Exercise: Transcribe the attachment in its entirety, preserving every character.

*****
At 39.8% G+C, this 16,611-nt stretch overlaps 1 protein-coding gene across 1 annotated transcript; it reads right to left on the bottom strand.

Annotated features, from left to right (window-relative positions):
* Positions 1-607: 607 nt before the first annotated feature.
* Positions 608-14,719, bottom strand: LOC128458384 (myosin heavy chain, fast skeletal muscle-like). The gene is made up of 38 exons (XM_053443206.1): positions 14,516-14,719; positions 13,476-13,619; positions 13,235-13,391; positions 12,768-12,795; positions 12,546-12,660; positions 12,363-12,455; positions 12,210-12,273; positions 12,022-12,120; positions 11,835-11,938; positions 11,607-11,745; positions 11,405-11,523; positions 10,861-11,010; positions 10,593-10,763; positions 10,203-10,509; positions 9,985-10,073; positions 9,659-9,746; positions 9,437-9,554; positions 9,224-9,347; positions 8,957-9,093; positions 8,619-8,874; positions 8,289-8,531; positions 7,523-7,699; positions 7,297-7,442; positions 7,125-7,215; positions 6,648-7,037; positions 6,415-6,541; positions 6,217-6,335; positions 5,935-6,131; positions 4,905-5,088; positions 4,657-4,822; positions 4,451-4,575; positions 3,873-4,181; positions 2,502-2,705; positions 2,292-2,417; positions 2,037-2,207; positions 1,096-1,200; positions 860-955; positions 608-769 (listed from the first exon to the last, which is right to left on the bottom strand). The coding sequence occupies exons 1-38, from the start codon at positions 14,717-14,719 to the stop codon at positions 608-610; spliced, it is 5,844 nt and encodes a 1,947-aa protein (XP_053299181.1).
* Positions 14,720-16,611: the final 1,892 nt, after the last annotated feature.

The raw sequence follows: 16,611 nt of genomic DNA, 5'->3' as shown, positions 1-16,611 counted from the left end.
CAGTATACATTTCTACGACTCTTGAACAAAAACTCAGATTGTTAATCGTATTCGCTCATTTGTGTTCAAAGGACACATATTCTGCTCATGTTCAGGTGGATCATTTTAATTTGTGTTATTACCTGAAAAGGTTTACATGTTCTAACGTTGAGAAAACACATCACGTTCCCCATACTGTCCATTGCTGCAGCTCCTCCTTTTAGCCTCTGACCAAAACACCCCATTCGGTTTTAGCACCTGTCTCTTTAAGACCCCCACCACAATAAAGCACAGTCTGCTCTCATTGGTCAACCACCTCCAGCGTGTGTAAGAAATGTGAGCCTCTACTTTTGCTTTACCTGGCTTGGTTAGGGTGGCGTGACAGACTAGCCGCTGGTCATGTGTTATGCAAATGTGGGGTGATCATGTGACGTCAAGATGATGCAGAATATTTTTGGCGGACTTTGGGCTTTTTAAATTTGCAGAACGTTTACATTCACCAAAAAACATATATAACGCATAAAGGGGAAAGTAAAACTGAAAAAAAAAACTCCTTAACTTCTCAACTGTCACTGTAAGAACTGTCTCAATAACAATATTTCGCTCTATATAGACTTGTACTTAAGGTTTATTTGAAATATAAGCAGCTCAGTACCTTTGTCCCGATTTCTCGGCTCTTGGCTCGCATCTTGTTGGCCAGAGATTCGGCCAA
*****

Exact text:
At 39.8% G+C, this 16,611-nt stretch overlaps 1 protein-coding gene across 1 annotated transcript; it reads right to left on the bottom strand.

Annotated features, from left to right (window-relative positions):
* Positions 1-607: 607 nt before the first annotated feature.
* Positions 608-14,719, bottom strand: LOC128458384 (myosin heavy chain, fast skeletal muscle-like). The gene is made up of 38 exons (XM_053443206.1): positions 14,516-14,719; positions 13,476-13,619; positions 13,235-13,391; positions 12,768-12,795; positions 12,546-12,660; positions 12,363-12,455; positions 12,210-12,273; positions 12,022-12,120; positions 11,835-11,938; positions 11,607-11,745; positions 11,405-11,523; positions 10,861-11,010; positions 10,593-10,763; positions 10,203-10,509; positions 9,985-10,073; positions 9,659-9,746; positions 9,437-9,554; positions 9,224-9,347; positions 8,957-9,093; positions 8,619-8,874; positions 8,289-8,531; positions 7,523-7,699; positions 7,297-7,442; positions 7,125-7,215; positions 6,648-7,037; positions 6,415-6,541; positions 6,217-6,335; positions 5,935-6,131; positions 4,905-5,088; positions 4,657-4,822; positions 4,451-4,575; positions 3,873-4,181; positions 2,502-2,705; positions 2,292-2,417; positions 2,037-2,207; positions 1,096-1,200; positions 860-955; positions 608-769 (listed from the first exon to the last, which is right to left on the bottom strand). The coding sequence occupies exons 1-38, from the start codon at positions 14,717-14,719 to the stop codon at positions 608-610; spliced, it is 5,844 nt and encodes a 1,947-aa protein (XP_053299181.1).
* Positions 14,720-16,611: the final 1,892 nt, after the last annotated feature.

The raw sequence follows: 16,611 nt of genomic DNA, 5'->3' as shown, positions 1-16,611 counted from the left end.
CAGTATACATTTCTACGACTCTTGAACAAAAACTCAGATTGTTAATCGTATTCGCTCATTTGTGTTCAAAGGACACATATTCTGCTCATGTTCAGGTGGATCATTTTAATTTGTGTTATTACCTGAAAAGGTTTACATGTTCTAACGTTGAGAAAACACATCACGTTCCCCATACTGTCCATTGCTGCAGCTCCTCCTTTTAGCCTCTGACCAAAACACCCCATTCGGTTTTAGCACCTGTCTCTTTAAGACCCCCACCACAATAAAGCACAGTCTGCTCTCATTGGTCAACCACCTCCAGCGTGTGTAAGAAATGTGAGCCTCTACTTTTGCTTTACCTGGCTTGGTTAGGGTGGCGTGACAGACTAGCCGCTGGTCATGTGTTATGCAAATGTGGGGTGATCATGTGACGTCAAGATGATGCAGAATATTTTTGGCGGACTTTGGGCTTTTTAAATTTGCAGAACGTTTACATTCACCAAAAAACATATATAACGCATAAAGGGGAAAGTAAAACTGAAAAAAAAAACTCCTTAACTTCTCAACTGTCACTGTAAGAACTGTCTCAATAACAATATTTCGCTCTATATAGACTTGTACTTAAGGTTTATTTGAAATATAAGCAGCTCAGTACCTTTGTCCCGATTTCTCGGCTCTTGGCTCGCATCTTGTTGGCCAGAGATTCGGCCAA